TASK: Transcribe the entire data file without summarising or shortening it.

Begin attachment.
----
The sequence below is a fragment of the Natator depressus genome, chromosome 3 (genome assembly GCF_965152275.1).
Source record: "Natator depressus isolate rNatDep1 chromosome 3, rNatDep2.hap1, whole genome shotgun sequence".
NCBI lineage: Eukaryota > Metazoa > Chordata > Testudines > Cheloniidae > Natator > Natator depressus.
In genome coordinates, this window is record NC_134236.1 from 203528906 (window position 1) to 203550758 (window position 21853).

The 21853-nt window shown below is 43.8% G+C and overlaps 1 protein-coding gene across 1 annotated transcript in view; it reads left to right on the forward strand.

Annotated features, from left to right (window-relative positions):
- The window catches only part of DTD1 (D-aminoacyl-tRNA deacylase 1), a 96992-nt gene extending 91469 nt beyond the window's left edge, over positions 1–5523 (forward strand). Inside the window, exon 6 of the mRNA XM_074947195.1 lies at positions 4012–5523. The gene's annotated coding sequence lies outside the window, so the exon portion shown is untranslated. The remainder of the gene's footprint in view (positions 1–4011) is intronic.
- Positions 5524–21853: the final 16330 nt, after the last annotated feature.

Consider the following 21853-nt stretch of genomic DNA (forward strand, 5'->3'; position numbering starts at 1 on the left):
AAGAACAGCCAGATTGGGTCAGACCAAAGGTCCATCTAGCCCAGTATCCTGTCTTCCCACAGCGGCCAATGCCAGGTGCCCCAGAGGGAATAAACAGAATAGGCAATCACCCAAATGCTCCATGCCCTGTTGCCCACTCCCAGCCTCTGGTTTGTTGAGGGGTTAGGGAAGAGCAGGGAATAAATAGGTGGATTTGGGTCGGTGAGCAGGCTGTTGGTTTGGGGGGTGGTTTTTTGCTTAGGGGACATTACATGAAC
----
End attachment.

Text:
The sequence below is a fragment of the Natator depressus genome, chromosome 3 (genome assembly GCF_965152275.1).
Source record: "Natator depressus isolate rNatDep1 chromosome 3, rNatDep2.hap1, whole genome shotgun sequence".
NCBI lineage: Eukaryota > Metazoa > Chordata > Testudines > Cheloniidae > Natator > Natator depressus.
In genome coordinates, this window is record NC_134236.1 from 203528906 (window position 1) to 203550758 (window position 21853).

The 21853-nt window shown below is 43.8% G+C and overlaps 1 protein-coding gene across 1 annotated transcript in view; it reads left to right on the forward strand.

Annotated features, from left to right (window-relative positions):
- The window catches only part of DTD1 (D-aminoacyl-tRNA deacylase 1), a 96992-nt gene extending 91469 nt beyond the window's left edge, over positions 1–5523 (forward strand). Inside the window, exon 6 of the mRNA XM_074947195.1 lies at positions 4012–5523. The gene's annotated coding sequence lies outside the window, so the exon portion shown is untranslated. The remainder of the gene's footprint in view (positions 1–4011) is intronic.
- Positions 5524–21853: the final 16330 nt, after the last annotated feature.

Consider the following 21853-nt stretch of genomic DNA (forward strand, 5'->3'; position numbering starts at 1 on the left):
AAGAACAGCCAGATTGGGTCAGACCAAAGGTCCATCTAGCCCAGTATCCTGTCTTCCCACAGCGGCCAATGCCAGGTGCCCCAGAGGGAATAAACAGAATAGGCAATCACCCAAATGCTCCATGCCCTGTTGCCCACTCCCAGCCTCTGGTTTGTTGAGGGGTTAGGGAAGAGCAGGGAATAAATAGGTGGATTTGGGTCGGTGAGCAGGCTGTTGGTTTGGGGGGTGGTTTTTTGCTTAGGGGACATTACATGAAC